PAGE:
Paul R. Barham, Boris Dragovic, Keir A. Fraser, Steven M. Hand, Timothy L. Harris, Alex C. Ho, Evangelos Kotsovinos, Anil V.S. Madhavapeddy, Rolf Neugebauer, Ian A. Pratt, and Andrew K. Warfield
This report describes the design of Xen, the hypervisor developed as part of the XenoServer wide-area computing project. Xen enables the hardware resources of a machine to be virtualized and dynamically partitioned such as to allow multiple different `guest' operating system images to be run simultaneously. Virtualizing the machine in this manner provides flexibility, allowing different users to choose their preferred operating system (Windows, Linux, NetBSD), and also enables use of the platform as a testbed for operating systems research. Furthermore, Xen provides secure partitioning between these `domains', and enables better resource accounting and QoS isolation than can be achieved within a conventional operating system. We show these benefits can be achieved at negligible performance cost. We outline the design of Xen's main sub-systems, and the interface exported to guest operating systems. Initial performance results are presented for our most mature guest operating system port, Linux 2.4. This report covers the initial design of Xen, leading up to our first public release which we plan to make available for download in April 2003. Further reports will update the design as our work progresses and present the implementation in more detail.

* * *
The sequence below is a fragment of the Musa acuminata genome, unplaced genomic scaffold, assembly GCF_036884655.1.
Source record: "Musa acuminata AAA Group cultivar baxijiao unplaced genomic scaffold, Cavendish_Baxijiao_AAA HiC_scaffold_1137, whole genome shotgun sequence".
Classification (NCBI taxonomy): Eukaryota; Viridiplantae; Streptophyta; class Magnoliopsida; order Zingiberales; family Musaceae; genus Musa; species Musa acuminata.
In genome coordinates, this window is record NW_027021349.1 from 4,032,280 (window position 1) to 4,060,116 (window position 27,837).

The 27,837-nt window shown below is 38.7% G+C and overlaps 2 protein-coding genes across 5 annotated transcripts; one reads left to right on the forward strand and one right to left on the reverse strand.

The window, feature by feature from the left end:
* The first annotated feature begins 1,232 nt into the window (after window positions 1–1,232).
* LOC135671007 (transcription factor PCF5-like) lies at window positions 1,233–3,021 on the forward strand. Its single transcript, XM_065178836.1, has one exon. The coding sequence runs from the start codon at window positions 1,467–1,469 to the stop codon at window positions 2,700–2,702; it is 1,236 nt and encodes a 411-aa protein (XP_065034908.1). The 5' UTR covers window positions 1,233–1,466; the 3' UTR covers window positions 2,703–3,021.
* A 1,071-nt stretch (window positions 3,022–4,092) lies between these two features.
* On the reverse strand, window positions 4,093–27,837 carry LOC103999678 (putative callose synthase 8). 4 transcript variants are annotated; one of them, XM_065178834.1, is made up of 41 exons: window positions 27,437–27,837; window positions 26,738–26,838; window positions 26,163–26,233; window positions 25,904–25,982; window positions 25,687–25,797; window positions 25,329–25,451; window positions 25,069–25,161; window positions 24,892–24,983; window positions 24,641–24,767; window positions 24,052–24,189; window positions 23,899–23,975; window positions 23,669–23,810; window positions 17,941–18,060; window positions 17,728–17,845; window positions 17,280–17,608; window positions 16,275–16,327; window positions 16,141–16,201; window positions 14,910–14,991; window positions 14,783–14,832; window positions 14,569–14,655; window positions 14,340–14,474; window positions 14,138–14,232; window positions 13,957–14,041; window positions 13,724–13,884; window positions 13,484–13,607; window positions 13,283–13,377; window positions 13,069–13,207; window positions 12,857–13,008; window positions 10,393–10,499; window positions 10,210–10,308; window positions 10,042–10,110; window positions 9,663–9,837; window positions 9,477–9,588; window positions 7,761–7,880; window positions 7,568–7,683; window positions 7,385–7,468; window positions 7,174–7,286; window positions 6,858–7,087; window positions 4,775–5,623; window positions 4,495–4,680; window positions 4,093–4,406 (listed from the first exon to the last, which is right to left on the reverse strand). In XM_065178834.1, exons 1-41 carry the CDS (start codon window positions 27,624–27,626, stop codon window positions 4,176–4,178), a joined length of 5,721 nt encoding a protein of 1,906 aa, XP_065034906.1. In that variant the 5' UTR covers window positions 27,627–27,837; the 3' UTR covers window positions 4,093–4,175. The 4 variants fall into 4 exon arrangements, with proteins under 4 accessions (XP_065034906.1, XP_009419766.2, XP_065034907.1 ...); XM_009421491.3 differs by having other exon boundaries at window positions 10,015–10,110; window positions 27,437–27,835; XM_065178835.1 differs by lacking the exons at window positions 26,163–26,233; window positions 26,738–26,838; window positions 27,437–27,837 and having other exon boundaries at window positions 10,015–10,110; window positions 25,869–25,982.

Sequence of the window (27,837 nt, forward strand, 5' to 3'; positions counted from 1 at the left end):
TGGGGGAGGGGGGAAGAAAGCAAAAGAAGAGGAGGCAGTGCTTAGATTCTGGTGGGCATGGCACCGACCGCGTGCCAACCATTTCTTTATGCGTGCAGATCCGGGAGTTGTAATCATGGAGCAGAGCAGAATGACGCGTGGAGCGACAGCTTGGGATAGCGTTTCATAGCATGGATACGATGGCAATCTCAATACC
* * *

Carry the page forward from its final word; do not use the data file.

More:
|Institution||University of Cambridge, Computer Laboratory|